Muslim-run shops shut in Sri Lanka capital to protest riots
Several hundred Muslim-owned businesses shut down in the Sri Lankan capital on Thursday to protest deadly riots by extremists, defying President Mahinda Rajapakse’s plea to stay open.
Shops and restaurants in central Colombo were shuttered following the riots in two mainly Muslim coastal resorts popular with international tourists that left four people dead and Muslim homes and businesses razed.
“The protest is against the BBS and the police failure to protect our community,” a Muslim shop-keeper who declined to be named told a foreign news agency.
“We are also asking the government to take action against those behind the riots.”
A Sinhalese businessman said most of the shops in the normally bustling Pettah wholesale market in Colombo were closed.
The violence on Sunday and Monday nights was blamed on the hardline Buddhist Force (BBS) in the southern towns of Alutgama and Beruwala, about 60 kilometres south of Colombo.
The closures came as police said a moderate monk who voiced opposition to the BBS had been abducted, beaten up and dumped by the road side outside Colombo early Thursday.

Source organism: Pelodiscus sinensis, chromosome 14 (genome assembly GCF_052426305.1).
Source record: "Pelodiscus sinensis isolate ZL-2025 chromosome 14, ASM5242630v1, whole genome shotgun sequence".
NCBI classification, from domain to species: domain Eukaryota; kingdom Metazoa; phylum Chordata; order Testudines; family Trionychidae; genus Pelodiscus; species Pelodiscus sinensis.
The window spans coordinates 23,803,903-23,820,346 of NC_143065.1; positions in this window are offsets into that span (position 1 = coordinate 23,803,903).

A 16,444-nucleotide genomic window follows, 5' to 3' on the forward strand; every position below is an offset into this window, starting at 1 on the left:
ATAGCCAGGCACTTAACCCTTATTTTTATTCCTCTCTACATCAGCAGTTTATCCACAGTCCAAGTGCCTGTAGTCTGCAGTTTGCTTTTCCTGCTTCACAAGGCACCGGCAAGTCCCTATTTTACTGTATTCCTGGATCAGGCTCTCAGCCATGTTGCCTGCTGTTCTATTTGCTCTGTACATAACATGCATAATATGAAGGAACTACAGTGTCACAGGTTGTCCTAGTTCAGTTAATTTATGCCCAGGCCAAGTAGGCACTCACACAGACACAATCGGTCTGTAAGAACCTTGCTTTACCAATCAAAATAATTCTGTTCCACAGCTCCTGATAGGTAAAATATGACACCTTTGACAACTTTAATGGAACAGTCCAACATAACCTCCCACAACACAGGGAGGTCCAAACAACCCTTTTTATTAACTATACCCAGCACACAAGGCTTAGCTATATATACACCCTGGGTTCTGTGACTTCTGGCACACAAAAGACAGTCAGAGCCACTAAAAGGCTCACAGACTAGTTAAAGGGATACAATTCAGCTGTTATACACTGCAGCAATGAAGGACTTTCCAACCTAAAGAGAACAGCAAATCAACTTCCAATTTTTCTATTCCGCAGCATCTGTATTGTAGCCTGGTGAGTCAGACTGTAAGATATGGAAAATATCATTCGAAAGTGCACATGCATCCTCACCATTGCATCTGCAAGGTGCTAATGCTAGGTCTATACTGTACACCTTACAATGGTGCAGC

The monk’s condition was not immediately known. He was found by residents with his hands and legs tied in the town of Panadura, a police spokesman said.
The BBS, which has denied it was behind the riots, has been accused of targeting Buddhist clergy who opposed their hardline tactics.
President Rajapakse on Wednesday urged majority Buddhists and minority Muslims to ease tensions and take steps towards peace.
During a tour of riot-hit Beruwala, Rajapakse promised an investigation into the riots and appealed to Muslims not to go ahead with a strike, plans for which had been circulating among Muslim communities.
The riots are the latest in a series of religious clashes to hit the island following unrest in January and last year, when Buddhist mobs attacked a mosque in Colombo.
Muslims make up about 10 percent of the 20 million population, but are accused by Buddhist nationalists of having undue influence in the Buddhist-majority country.